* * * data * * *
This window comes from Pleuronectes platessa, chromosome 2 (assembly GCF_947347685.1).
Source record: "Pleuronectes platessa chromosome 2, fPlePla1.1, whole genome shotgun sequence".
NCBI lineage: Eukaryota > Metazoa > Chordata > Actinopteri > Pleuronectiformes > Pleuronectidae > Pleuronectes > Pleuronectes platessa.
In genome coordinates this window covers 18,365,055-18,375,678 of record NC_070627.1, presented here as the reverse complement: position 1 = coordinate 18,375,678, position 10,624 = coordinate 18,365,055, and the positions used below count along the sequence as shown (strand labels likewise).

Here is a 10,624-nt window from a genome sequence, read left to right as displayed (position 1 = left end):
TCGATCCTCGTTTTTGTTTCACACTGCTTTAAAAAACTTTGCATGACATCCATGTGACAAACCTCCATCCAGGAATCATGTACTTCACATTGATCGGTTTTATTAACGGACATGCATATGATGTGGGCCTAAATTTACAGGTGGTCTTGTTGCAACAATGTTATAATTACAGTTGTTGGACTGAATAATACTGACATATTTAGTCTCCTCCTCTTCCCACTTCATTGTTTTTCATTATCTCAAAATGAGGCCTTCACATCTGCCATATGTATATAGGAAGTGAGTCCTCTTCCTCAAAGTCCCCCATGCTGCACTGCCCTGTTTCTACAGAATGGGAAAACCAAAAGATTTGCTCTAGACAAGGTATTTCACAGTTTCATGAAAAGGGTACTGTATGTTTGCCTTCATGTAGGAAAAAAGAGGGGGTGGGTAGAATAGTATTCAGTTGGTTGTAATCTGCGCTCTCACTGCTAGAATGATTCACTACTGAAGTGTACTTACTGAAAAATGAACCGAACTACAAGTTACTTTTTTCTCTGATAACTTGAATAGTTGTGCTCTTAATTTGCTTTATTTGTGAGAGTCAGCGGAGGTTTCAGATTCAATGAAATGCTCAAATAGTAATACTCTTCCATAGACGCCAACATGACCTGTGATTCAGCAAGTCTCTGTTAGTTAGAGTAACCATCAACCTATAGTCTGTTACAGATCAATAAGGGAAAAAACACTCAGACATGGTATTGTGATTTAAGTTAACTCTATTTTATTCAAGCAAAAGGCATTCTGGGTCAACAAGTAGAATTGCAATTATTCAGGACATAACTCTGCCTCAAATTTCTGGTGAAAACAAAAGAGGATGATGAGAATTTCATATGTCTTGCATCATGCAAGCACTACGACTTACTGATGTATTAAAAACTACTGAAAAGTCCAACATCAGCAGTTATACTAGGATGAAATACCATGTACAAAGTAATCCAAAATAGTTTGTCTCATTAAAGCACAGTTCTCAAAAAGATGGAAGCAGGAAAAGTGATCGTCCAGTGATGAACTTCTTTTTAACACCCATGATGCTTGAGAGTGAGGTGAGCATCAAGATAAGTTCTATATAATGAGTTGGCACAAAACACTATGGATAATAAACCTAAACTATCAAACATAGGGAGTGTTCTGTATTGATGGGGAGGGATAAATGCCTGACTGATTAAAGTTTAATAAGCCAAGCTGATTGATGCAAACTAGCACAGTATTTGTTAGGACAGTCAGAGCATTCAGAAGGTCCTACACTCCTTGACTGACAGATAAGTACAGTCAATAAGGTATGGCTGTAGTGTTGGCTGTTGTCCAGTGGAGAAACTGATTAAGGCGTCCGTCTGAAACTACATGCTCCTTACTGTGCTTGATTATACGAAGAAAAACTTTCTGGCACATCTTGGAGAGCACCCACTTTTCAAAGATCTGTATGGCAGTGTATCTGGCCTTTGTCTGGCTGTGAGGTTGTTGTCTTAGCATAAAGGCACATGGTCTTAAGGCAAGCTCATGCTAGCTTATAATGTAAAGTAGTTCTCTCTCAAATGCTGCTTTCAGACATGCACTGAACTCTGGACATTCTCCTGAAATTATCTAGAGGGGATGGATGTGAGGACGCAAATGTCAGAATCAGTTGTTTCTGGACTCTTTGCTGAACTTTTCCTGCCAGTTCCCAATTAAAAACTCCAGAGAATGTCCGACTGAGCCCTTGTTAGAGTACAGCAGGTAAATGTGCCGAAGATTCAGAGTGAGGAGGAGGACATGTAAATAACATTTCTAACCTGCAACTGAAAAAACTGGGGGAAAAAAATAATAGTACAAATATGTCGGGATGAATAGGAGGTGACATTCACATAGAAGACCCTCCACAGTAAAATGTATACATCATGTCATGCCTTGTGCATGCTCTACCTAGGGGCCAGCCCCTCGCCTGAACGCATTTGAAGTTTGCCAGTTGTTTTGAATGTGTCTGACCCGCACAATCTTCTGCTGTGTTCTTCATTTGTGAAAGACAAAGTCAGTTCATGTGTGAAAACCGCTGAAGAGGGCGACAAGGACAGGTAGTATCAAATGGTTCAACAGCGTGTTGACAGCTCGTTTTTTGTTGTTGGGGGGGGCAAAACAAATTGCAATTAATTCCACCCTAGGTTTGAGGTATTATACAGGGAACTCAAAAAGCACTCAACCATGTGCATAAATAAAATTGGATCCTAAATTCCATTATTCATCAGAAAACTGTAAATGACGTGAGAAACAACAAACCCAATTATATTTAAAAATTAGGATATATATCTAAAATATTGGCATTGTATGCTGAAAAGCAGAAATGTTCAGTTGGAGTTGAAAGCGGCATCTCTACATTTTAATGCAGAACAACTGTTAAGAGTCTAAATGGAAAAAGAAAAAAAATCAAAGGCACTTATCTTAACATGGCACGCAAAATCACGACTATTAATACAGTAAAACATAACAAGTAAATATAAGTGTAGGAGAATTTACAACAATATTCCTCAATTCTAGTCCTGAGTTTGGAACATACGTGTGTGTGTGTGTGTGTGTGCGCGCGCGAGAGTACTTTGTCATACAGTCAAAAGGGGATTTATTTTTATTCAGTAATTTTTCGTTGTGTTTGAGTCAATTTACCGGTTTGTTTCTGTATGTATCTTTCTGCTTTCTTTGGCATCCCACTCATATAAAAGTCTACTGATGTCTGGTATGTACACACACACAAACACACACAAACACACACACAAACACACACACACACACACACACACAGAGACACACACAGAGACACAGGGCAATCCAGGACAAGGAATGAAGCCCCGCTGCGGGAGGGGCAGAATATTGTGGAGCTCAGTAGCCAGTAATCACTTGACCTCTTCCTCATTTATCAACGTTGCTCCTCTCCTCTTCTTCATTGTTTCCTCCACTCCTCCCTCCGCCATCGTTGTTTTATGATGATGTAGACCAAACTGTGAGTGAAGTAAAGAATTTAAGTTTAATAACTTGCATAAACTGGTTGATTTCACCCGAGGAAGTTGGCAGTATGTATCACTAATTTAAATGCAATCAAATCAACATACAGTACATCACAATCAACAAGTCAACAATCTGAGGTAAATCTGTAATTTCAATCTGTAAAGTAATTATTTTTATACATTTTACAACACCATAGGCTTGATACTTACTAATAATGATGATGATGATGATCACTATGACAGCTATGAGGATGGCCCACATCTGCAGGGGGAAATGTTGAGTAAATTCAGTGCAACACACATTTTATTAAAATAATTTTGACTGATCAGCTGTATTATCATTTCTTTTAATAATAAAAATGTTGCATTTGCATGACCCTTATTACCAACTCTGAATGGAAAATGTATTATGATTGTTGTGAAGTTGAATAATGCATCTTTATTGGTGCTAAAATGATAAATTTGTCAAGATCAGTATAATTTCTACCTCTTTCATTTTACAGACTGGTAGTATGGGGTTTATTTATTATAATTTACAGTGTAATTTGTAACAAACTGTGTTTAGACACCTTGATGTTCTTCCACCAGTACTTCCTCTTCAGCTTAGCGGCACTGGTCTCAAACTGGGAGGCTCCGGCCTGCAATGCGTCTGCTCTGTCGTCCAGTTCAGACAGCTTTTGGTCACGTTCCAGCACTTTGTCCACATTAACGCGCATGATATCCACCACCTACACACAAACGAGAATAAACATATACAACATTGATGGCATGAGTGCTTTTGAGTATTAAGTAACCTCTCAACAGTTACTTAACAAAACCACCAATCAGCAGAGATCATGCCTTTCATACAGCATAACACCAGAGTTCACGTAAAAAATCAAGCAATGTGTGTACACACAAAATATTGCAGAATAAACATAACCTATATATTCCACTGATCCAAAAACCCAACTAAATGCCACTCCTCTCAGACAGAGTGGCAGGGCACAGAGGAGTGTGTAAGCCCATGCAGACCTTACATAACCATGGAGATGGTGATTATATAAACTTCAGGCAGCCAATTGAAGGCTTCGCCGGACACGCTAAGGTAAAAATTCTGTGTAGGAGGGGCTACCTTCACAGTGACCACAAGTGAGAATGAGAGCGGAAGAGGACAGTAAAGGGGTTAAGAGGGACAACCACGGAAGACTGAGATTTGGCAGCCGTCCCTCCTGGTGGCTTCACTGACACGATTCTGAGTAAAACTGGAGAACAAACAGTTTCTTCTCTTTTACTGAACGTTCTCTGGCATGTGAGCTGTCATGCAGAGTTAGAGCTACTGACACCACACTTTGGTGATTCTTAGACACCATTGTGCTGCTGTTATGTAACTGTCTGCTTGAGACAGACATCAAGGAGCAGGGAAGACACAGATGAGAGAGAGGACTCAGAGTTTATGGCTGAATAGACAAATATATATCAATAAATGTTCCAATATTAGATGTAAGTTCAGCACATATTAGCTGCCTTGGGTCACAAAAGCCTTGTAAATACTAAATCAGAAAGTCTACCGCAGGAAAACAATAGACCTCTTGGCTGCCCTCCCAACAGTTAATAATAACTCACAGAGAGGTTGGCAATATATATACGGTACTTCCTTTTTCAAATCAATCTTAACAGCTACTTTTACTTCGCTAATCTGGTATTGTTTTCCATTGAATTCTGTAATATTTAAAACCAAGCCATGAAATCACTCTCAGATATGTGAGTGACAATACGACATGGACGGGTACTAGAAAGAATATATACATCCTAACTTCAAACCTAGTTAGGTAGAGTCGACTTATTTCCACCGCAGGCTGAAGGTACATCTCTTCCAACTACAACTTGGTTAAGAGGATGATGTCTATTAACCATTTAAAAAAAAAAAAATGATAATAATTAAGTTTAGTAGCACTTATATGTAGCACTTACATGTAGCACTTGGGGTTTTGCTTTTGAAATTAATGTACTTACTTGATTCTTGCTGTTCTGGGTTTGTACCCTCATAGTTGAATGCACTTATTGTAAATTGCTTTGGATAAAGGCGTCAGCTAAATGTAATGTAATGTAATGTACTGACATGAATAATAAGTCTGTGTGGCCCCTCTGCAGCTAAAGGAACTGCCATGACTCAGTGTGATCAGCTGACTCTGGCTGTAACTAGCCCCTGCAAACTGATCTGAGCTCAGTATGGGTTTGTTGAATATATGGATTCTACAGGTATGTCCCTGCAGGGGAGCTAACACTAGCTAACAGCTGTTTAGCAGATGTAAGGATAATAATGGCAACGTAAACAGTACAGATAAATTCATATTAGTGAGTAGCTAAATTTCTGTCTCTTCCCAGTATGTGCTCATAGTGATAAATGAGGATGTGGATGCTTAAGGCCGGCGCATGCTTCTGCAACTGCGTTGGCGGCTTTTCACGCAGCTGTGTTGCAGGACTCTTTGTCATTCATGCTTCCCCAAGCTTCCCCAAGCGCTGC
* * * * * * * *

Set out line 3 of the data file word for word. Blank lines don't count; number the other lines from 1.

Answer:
NCBI lineage: Eukaryota > Metazoa > Chordata > Actinopteri > Pleuronectiformes > Pleuronectidae > Pleuronectes > Pleuronectes platessa.